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published: 25 Jun 2024 in Labour law

Contract of employment and B2B in Poland – 7 key differences

Kamila Brzezińska
Kamila Brzezińska

Editor

When deciding on an employment type model, what differences between an employment and a B2B contract should we be aware of?
Photo by Mari Helin, Unsplash

Photo by Mari Helin, Unsplash

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If you are looking for a job in Poland, you might have encountered two distinctive terms that seem to appear in every job advert: contract of employment (umowa o pracę) and Business-to-Business (B2B) contract (umowa B2B).

In this piece, we will look into unique characteristics, rights, and obligations relating to each of these contractual forms. Understanding the legal implications and practical aspects of each contract type can help you choose a working model that will be right for you and your goals.


Contract of employment in Poland – what is it?

An employment contract in Poland is a legal agreement between an employer and an employee, regulated by the Polish Labour Code. This contract establishes a formal employment relationship, where the employee works under the employer's direction and control.


What is a B2B contract in Poland?

A B2B contract in Poland is a business-to-business agreement between two independent entities, typically involving a self-employed individual (contractor) providing services to another business (client). This contract is governed by the Polish Civil Code and offers greater flexibility but fewer worker protections. Conversion to a B2B contract requires setting up our own business, which includes registering a company, choosing a form of taxation, bookkeeping, and paying regular social security dues.


What are the differences between a contract of employment and a B2B in Poland?

1. Legal basis and framework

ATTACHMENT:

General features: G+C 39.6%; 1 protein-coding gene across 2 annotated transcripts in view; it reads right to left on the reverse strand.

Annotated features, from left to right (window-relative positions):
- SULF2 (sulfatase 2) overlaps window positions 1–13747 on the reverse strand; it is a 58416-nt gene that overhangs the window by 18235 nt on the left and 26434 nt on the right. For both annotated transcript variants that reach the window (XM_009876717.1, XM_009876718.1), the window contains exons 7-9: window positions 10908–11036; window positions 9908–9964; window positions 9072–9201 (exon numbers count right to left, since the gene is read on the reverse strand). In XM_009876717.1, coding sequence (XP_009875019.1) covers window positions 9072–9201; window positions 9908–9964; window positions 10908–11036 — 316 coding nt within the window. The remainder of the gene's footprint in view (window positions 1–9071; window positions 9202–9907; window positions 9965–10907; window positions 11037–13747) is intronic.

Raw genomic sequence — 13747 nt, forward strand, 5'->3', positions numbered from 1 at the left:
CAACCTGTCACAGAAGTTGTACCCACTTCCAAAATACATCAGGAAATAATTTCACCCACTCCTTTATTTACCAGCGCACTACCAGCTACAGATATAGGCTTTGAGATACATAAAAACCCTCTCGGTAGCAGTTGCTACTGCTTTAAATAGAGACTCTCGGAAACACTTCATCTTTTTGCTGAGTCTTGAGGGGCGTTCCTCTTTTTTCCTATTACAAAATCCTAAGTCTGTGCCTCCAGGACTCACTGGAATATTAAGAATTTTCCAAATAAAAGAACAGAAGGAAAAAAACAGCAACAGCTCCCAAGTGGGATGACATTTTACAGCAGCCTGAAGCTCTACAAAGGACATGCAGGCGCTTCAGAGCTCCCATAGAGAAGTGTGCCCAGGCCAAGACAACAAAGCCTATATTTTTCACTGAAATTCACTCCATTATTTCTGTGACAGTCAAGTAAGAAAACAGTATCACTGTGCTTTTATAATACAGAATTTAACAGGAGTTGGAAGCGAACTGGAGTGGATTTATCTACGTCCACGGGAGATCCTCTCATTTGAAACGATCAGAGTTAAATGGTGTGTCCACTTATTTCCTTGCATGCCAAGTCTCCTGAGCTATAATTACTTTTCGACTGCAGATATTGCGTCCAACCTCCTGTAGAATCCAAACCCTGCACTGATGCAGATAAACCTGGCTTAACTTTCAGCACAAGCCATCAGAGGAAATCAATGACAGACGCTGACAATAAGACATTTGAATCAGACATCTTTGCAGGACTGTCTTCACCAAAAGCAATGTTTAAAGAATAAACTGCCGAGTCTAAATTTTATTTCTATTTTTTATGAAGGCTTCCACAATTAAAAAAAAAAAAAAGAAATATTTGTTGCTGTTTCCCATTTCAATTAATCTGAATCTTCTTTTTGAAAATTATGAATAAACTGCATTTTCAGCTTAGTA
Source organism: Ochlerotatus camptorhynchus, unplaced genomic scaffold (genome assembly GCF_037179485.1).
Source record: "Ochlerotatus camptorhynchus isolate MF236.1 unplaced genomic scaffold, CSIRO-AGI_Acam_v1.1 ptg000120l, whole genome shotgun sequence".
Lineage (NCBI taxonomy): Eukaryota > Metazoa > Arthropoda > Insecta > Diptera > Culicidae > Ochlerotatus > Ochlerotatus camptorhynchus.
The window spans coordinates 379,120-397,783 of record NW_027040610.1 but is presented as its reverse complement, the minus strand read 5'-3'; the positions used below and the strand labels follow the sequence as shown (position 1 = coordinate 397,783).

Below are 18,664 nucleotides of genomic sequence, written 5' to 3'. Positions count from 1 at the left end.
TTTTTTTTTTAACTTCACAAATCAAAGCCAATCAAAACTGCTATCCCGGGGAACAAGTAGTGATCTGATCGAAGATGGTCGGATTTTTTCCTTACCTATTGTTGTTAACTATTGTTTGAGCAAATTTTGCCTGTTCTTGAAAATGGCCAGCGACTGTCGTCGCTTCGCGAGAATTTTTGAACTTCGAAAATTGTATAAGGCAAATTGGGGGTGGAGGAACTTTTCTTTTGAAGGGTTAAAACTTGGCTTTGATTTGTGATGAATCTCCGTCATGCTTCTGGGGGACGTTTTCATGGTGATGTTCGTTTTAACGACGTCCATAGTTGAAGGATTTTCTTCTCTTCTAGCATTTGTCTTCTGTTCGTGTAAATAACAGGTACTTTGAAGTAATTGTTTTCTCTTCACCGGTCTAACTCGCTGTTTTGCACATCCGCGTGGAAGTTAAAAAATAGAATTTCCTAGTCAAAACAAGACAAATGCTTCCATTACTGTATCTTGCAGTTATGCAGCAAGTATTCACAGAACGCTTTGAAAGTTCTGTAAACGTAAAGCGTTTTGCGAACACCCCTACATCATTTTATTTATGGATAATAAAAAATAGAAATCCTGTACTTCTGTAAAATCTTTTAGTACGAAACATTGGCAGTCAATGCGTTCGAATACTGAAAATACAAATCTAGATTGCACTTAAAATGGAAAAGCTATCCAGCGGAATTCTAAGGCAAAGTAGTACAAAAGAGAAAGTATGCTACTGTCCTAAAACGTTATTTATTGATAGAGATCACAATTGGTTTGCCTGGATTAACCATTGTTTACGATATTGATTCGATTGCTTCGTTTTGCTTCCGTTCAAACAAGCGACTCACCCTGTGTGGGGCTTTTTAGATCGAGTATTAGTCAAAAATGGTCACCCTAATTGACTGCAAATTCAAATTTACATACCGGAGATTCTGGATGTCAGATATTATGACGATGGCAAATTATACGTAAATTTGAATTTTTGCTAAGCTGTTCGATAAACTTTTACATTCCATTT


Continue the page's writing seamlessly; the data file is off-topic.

Contract of Employment:

The contract of employment in Poland is regulated by the Polish Labour Code (Kodeks pracy). This comprehensive legal framework outlines the rights and duties of both employees and employers, ensuring substantial protections for workers. Key provisions cover aspects like working hours, remuneration, leave entitlements, workplace safety, and termination procedures.

B2B Contract:

B2B contracts fall under the purview of the Civil Code (Kodeks cywilny). These contracts are used when an individual operates as a self-employed person (sole proprietor or freelancer) providing services to another business. The Civil Code offers flexibility but does not provide the same level of worker protection as the Labour Code, reflecting the nature of the business-to-business relationship.


2. Employment relationship

Contract of Employment:

An employment contract establishes a hierarchical relationship where the employee works under the employer's direction and control. The employer determines the tasks, working hours, and the manner in which work is performed. This form of contract implies a degree of subordination and dependency.

B2B Contract:

In a B2B arrangement, the relationship is more of a partnership between two independent entities. The contractor typically has greater autonomy over how, when, and where the work is performed. This setup is characterized by mutual agreements rather than directives from one party to another.


3. Social Security and benefits

Contract of Employment:

Employees under an employment contract are entitled to a range of social security benefits. Employers are obligated to contribute to the employee’s social security, health insurance, and other state-mandated benefits such as pension schemes. Employees also receive paid annual leave, sick leave, and maternity/paternity leave.

B2B Contract:

Contractors under a B2B arrangement are responsible for their own social security contributions and health insurance. They must register with the Social Insurance Institution (ZUS) and manage their own tax affairs. While this offers flexibility, it also means that contractors do not automatically receive benefits like paid leave or sick pay.